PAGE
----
‘Non-decent’ and dangerous: Council bids to license all private rented homes to make sure they’re ‘fit for purpose’


Councillors are set to license all privately rented accommodation across the borough to ensure people are living in homes ‘fit for purpose’.

Boston Borough Council’s corporate and community committee backed the proposals on Thursday in the face of figures raising concerns about the state of properties.

Speaking after the meeting Labour’s Paul Gleeson said it was ‘very, very positive’, adding: “There were a lot of interesting facts about the town proving to my mind the need for us to licence properties.

“I think it will really make a lot of difference. Above anything else it will enable us first to ensure people are living in houses that are fit for purpose and it’ll make it easier to control the number of people in houses and instances of bad behaviour.”

Evidence shown to members included:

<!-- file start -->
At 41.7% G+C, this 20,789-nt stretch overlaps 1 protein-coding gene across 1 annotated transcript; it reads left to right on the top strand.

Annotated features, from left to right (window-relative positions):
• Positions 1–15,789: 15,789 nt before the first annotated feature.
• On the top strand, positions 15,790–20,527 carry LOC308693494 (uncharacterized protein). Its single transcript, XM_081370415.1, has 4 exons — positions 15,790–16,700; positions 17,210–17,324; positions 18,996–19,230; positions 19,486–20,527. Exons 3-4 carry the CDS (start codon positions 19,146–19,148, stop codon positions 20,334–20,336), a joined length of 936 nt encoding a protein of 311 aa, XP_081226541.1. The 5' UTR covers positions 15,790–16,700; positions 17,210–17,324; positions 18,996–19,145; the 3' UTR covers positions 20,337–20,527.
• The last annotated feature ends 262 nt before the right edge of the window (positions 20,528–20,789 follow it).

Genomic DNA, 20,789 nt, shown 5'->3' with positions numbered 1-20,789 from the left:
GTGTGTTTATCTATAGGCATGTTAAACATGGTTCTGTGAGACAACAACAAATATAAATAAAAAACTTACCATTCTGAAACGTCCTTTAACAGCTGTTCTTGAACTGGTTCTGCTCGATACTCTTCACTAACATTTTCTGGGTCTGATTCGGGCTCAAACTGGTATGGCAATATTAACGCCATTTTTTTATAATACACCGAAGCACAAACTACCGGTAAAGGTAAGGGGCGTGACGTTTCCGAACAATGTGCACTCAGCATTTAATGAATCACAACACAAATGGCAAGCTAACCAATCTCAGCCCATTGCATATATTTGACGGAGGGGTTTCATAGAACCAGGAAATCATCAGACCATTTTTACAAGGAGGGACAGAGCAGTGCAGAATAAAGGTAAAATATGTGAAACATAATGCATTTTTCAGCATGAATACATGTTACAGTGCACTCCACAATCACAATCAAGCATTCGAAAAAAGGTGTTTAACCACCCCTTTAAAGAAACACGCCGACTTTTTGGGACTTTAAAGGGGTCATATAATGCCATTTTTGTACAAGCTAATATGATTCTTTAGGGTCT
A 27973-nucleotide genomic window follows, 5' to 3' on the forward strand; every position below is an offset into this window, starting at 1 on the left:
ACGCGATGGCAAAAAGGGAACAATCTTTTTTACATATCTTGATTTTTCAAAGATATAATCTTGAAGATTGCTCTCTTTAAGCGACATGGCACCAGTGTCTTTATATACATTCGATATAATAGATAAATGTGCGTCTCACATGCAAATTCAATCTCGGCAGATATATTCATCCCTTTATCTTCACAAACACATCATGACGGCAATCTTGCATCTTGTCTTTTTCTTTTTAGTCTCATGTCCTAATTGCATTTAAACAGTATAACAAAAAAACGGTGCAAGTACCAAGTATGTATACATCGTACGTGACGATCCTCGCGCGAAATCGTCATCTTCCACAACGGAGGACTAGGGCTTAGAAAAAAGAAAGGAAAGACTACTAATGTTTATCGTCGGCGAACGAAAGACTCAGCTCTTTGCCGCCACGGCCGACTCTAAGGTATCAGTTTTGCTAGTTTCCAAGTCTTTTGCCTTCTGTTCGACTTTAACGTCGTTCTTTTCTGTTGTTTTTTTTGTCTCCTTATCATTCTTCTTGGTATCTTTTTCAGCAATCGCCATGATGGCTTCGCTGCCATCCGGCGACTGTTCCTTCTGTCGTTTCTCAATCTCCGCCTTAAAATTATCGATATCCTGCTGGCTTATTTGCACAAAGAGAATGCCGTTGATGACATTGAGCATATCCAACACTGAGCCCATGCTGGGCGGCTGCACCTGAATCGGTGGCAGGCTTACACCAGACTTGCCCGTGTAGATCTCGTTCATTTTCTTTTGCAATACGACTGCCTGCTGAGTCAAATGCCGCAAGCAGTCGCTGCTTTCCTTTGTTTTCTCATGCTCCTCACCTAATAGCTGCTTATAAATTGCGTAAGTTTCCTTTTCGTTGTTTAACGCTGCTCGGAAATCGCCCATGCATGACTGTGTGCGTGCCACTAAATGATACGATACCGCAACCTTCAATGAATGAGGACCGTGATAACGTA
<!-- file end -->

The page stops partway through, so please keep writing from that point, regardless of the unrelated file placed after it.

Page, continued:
○Strict rules mean that only three properties in Boston are legally defined as HMOs.

○ High rents are thought to have driven multi-occupancy and resulted in a range of antisocial behaviour issues.

○ 40 per cent of private stock is classed as non-decent, 47 per cent contain ‘category one’ hazards such as extreme cold or fire hazards – both higher than national averages.

○ More than 3,400 (12 percent) properties did not return voting registration forms, fuelling the idea that the population figures could be too low.

○ Figures show fly-tipping is higher in Boston than comparable authorities.

Cabinet members will now have to approve the licensing idea.

Research from charity Shelter shows the average rent in Boston is £540 – higher than the East Midlands (£527), Nottingham (£484), Derby (£431) and Leicester (£500).